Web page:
LATTNER FAMILY FOUNDATION Fund provides for the Early College Information Technology Academy Director position

GREAT WESTERN DINING Fund provides for a Culinary Arts Lead Faculty position

JIM REEVES Fund provides for a Nursing Lead Faculty position

RAY & CAROLYN CONNELL Fund provides for the athletic tutoring program


New

FOUNDATION WEBSITE Working with College Relations & Marketing and Web Services, the Foundation has a new website with a fresher, cleaner look. New features on the website are a News & Media section, where visitors to the site can read press releases, watch videos, and learn more about donors and students through their own stories. The site will continue to evolve by becoming responsive, meaning it automatically fits to whatever screen or mobile device on which it is being viewed. This eliminates the need for a mobile app and simply leaves one site for all devices.

http://Foundation.ButlerCC.edu/

STUDENT UNION

GROUNDBREAKING On April 1, Dr. Krull, members of the Board of Trustees, and representatives from Dondlinger Construction and LK Architecture broke ground on the renovation of the Student Union in El Dorado. Employees and students attended and heard from several speakers including Student Government Association President Miquel Swann. Swann spoke to the important role students played in the planning of the renovation. “Today marks our thoughts and our influences being constructed,� Swann said. The renovation is set to be complete before classes begin this coming fall.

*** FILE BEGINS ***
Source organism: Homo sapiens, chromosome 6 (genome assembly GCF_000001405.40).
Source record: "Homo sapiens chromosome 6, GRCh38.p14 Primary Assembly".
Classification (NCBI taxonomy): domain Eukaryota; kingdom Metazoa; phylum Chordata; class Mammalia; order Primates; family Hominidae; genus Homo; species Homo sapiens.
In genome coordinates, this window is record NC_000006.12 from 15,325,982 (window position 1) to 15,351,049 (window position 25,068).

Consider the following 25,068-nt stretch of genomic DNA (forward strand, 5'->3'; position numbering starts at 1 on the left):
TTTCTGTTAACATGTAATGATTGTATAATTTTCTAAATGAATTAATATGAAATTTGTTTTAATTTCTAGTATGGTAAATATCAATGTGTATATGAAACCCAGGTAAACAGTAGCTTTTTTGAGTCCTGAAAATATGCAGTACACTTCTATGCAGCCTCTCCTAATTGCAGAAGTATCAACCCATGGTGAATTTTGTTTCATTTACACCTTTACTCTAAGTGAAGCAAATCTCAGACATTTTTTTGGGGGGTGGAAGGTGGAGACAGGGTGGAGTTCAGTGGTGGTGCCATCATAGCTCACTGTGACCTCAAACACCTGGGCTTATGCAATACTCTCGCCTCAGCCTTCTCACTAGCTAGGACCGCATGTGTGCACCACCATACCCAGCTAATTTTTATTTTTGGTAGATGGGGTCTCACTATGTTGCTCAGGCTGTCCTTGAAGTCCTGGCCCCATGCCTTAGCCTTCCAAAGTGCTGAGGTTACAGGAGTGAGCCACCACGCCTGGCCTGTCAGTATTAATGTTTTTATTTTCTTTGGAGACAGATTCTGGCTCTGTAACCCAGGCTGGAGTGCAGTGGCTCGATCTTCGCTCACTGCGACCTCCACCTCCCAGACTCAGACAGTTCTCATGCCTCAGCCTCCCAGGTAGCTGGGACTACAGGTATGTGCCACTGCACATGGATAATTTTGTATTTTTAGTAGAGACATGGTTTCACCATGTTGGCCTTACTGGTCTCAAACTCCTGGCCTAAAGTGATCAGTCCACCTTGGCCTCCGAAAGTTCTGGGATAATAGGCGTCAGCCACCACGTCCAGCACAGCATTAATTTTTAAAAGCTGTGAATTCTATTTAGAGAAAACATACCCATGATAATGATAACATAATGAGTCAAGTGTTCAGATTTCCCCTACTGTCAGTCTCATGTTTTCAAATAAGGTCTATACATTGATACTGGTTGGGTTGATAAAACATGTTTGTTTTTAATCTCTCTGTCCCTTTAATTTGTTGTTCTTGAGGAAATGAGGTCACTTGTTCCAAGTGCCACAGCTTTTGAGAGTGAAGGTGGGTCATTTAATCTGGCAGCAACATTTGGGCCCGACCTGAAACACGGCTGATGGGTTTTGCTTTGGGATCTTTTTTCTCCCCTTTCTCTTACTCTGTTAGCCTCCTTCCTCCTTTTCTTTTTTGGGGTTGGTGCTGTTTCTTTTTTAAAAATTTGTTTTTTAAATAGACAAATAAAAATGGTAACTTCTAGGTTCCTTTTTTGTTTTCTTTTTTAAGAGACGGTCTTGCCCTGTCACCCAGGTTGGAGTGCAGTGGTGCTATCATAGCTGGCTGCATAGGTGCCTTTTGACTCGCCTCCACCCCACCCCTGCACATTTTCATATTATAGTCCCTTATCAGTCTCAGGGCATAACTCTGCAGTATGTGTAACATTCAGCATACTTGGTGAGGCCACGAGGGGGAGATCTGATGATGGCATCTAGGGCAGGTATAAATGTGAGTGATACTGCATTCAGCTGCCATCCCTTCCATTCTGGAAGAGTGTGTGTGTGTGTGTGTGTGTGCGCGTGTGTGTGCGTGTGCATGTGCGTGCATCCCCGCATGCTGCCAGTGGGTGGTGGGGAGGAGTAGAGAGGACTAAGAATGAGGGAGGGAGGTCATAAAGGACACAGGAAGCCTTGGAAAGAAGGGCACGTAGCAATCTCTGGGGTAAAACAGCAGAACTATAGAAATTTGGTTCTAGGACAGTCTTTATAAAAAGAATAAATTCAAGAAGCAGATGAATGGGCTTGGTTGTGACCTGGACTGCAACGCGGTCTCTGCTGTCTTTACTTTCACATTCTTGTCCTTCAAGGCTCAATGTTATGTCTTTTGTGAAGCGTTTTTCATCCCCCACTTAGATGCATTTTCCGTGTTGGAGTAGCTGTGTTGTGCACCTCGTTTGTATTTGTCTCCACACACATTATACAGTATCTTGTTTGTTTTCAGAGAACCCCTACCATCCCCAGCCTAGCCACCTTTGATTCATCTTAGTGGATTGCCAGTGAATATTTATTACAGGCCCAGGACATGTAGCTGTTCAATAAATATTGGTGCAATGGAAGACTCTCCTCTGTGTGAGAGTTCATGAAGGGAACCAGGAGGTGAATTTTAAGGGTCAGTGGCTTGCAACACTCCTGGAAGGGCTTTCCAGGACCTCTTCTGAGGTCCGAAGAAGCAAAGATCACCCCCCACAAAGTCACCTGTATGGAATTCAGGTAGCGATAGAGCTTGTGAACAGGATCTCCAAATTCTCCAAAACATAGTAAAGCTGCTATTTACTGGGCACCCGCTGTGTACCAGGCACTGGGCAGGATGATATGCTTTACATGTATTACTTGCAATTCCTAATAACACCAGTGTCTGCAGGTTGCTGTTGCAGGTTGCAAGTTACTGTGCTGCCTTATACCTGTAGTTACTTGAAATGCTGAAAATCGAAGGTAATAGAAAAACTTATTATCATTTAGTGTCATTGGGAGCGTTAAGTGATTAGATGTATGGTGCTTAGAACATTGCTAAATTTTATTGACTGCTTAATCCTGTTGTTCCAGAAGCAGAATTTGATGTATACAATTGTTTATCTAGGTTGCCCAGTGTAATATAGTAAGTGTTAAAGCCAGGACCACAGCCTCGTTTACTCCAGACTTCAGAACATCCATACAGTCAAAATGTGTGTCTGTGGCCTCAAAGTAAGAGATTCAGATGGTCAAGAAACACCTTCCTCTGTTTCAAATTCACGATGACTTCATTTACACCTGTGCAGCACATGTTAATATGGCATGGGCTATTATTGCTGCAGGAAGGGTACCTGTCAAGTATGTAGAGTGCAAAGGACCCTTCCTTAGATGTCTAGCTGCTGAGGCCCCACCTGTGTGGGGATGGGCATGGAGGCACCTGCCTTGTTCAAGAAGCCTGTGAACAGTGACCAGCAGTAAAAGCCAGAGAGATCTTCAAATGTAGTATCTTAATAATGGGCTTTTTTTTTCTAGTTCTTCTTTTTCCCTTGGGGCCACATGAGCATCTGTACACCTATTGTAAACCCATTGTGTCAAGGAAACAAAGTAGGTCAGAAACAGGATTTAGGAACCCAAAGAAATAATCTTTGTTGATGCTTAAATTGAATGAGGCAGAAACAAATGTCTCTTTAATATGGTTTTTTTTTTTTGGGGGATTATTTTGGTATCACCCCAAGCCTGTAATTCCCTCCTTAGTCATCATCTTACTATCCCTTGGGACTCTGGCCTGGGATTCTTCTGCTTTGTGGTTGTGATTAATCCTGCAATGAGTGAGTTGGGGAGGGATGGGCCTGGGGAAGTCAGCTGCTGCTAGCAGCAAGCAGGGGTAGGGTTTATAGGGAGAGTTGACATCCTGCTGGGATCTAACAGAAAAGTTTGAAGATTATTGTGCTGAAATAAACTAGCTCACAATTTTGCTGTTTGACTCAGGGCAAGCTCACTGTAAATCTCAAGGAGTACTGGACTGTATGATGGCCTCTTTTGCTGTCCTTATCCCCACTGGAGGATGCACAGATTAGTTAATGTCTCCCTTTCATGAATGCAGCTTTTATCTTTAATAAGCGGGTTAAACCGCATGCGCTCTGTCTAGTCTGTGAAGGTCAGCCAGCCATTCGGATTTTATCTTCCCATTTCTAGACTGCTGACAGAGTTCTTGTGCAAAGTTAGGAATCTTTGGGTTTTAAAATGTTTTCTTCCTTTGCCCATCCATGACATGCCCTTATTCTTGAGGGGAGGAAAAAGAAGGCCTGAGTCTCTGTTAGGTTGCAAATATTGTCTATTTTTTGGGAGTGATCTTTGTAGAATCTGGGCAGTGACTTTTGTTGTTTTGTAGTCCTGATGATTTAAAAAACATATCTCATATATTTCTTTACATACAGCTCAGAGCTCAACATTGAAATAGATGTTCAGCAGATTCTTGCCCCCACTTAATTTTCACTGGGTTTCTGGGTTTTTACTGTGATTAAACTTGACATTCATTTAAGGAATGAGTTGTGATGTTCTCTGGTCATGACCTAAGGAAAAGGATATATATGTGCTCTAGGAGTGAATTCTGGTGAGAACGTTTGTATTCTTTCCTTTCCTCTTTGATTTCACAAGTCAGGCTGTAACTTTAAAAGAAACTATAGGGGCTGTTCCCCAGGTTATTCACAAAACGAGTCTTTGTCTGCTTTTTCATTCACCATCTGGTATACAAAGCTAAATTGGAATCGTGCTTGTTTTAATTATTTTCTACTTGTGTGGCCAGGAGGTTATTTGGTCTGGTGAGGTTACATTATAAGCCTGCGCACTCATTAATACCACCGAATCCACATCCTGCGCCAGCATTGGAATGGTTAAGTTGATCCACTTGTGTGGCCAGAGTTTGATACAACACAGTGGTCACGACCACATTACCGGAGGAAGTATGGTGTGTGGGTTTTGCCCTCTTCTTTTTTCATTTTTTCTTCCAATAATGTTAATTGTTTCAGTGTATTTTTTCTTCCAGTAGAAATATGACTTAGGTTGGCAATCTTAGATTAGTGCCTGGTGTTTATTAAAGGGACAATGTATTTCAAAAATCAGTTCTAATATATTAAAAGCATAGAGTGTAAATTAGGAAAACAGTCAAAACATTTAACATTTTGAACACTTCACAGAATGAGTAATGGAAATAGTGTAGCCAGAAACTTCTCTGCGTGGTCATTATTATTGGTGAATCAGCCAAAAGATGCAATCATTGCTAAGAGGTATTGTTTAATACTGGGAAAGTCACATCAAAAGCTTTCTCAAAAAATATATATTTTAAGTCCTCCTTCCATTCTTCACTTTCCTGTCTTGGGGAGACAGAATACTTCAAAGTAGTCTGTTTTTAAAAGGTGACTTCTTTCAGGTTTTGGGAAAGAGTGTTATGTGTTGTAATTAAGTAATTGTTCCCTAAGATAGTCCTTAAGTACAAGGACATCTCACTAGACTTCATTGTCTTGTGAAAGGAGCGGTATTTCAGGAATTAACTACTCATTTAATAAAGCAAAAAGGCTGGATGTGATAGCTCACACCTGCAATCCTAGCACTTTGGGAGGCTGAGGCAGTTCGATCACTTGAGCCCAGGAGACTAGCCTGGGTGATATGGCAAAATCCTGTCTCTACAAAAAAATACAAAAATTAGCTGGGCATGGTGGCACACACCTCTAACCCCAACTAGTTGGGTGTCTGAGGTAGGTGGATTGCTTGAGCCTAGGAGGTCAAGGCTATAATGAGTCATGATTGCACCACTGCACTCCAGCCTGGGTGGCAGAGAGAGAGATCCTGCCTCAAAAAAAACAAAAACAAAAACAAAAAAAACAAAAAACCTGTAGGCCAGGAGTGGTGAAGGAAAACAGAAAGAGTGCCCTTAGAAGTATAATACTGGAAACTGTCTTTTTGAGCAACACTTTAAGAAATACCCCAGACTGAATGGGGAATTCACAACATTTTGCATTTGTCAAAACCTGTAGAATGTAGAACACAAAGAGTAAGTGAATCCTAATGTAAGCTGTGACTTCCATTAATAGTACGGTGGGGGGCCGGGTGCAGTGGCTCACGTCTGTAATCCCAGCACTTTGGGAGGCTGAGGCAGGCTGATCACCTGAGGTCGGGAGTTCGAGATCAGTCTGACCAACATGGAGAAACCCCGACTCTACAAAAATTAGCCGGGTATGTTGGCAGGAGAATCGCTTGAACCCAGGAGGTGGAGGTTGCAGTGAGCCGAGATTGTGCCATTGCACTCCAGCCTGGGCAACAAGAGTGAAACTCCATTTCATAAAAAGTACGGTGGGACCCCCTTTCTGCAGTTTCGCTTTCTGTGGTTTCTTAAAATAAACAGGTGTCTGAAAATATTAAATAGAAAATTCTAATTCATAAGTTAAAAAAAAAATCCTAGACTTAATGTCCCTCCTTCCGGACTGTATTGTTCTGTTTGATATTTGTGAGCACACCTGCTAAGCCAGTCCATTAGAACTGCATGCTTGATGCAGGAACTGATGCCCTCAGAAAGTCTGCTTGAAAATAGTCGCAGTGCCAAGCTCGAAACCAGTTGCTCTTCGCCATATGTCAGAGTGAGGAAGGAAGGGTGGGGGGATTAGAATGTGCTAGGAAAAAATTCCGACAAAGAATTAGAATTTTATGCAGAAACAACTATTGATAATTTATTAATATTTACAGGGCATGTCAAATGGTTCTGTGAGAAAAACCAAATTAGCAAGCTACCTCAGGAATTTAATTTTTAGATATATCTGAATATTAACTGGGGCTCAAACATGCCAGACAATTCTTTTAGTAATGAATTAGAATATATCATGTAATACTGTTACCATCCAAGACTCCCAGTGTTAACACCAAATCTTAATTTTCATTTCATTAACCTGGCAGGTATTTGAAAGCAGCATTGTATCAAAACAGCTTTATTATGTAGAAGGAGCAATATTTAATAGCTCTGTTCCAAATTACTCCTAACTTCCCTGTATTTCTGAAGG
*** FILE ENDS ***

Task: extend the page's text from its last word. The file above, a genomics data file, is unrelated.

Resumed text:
SUMMER 2015 MAGAZINE | 17


18th Annual

BUTLER BENEFIT AUCTION The 18th annual Butler Benefit Auction, “Moonlit Magic,” raised more than $187,000. Funds raised support the Butler Community College Foundation, enabling the Foundation to expand funding sources for the college, grow the endowment, and provide scholarship opportunities for students.

 Debbie & Luke

Lucas, Dr. Kim Krull

 Students from the dance department performed during the social hour of the evening.

 Bryce & Allison Barkus

 Culinary Arts and Hospitality Management

students passed appetizers and assisted Corporate Caterers throughout the evening.

18 | BUTLER COMMUNITY COLLEGE FOUNDATION